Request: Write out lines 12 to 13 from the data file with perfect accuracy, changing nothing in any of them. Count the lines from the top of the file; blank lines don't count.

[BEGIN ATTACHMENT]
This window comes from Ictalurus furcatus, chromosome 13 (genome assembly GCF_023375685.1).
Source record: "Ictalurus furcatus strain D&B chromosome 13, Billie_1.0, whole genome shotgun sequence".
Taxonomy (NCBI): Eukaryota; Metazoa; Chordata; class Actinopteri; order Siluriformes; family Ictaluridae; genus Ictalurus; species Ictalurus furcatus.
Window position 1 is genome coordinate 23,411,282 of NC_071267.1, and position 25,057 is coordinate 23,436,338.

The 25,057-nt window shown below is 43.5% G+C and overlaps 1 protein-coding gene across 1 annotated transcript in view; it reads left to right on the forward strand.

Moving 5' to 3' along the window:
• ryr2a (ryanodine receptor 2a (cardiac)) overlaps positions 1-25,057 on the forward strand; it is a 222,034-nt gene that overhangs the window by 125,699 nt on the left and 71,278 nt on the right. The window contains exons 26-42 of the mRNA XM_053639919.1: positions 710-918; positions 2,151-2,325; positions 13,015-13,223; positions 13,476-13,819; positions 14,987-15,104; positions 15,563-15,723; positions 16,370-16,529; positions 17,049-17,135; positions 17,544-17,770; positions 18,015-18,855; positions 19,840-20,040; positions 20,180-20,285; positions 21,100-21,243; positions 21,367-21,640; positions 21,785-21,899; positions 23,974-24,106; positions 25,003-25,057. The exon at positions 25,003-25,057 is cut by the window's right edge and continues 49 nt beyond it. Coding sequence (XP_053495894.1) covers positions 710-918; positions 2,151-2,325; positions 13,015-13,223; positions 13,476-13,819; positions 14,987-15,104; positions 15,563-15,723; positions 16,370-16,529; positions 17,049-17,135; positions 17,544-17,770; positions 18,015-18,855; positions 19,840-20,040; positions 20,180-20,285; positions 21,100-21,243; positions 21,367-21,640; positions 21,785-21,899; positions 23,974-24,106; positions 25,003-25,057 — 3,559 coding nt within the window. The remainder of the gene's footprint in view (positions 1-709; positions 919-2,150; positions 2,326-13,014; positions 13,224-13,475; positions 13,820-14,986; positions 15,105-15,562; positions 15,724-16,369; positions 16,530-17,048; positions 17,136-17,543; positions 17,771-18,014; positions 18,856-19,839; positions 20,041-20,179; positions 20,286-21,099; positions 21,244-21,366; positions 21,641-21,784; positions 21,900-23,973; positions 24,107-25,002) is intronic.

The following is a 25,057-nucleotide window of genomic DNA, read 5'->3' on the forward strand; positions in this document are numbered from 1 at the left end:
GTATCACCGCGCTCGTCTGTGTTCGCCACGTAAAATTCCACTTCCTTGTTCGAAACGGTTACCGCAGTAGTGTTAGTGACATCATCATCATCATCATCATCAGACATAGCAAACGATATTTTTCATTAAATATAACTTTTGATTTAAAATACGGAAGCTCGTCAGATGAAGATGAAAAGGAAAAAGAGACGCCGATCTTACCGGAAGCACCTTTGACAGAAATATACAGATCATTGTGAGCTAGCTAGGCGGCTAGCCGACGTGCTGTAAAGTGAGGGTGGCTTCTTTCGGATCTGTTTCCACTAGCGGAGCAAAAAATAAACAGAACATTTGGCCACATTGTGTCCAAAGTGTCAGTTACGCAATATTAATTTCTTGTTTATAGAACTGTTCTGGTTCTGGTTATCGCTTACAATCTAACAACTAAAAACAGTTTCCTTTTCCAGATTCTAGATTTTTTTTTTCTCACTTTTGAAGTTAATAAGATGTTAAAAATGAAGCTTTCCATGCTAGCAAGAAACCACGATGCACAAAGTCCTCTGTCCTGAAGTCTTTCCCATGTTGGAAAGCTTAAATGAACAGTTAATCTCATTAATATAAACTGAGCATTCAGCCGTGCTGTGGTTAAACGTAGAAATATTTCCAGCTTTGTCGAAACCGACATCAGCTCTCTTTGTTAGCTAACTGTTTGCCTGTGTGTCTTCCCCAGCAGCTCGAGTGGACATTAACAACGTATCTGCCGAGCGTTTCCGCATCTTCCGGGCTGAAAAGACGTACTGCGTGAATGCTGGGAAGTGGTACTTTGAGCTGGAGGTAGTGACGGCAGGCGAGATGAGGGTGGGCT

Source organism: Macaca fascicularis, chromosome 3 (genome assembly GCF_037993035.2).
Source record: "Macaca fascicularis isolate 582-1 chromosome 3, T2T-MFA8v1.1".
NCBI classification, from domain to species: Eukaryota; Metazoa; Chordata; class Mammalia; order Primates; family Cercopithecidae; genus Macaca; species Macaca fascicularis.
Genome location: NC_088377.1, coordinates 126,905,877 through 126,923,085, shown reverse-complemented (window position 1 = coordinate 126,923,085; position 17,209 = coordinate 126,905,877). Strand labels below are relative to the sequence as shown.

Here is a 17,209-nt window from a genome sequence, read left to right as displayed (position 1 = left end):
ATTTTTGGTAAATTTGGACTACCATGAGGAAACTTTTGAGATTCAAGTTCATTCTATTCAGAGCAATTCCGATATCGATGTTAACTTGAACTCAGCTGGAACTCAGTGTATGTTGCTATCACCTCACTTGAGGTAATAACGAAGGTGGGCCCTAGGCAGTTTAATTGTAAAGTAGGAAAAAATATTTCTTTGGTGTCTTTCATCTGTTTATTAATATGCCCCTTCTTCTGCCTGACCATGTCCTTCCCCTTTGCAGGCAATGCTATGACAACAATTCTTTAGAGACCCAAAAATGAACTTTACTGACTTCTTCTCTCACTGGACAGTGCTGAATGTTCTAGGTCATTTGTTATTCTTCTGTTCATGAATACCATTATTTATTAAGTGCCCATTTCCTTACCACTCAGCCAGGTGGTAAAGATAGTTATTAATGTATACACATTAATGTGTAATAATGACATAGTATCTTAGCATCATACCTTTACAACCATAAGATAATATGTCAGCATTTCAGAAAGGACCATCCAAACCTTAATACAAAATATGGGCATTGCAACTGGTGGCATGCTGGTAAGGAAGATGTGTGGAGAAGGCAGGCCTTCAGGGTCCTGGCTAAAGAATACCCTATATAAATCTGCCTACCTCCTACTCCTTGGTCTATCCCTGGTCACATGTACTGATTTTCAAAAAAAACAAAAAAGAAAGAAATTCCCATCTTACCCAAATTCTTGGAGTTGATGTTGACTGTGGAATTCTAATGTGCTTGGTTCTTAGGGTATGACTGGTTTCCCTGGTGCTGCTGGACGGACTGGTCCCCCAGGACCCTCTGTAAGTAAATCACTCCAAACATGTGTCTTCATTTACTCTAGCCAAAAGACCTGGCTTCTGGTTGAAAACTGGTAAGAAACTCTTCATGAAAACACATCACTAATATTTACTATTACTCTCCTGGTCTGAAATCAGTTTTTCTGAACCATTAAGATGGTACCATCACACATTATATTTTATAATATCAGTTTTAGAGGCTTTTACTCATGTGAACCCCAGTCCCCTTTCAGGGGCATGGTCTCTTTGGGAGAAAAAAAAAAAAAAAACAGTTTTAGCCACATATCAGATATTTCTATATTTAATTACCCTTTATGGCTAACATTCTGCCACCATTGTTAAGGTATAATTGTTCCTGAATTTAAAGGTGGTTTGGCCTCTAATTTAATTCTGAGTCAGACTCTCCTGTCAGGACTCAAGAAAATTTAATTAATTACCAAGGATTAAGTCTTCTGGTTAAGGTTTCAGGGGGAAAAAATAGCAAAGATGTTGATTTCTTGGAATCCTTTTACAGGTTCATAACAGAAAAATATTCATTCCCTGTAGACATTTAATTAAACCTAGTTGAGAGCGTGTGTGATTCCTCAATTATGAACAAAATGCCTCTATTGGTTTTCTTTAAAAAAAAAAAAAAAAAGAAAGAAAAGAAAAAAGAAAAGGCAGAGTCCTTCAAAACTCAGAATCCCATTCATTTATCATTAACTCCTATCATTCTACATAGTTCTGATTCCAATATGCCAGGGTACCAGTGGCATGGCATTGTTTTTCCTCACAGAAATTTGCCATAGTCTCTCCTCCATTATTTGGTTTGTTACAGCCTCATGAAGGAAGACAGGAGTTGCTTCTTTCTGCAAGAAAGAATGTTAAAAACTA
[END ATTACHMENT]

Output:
NCBI classification, from domain to species: Eukaryota; Metazoa; Chordata; class Mammalia; order Primates; family Cercopithecidae; genus Macaca; species Macaca fascicularis.
Genome location: NC_088377.1, coordinates 126,905,877 through 126,923,085, shown reverse-complemented (window position 1 = coordinate 126,923,085; position 17,209 = coordinate 126,905,877). Strand labels below are relative to the sequence as shown.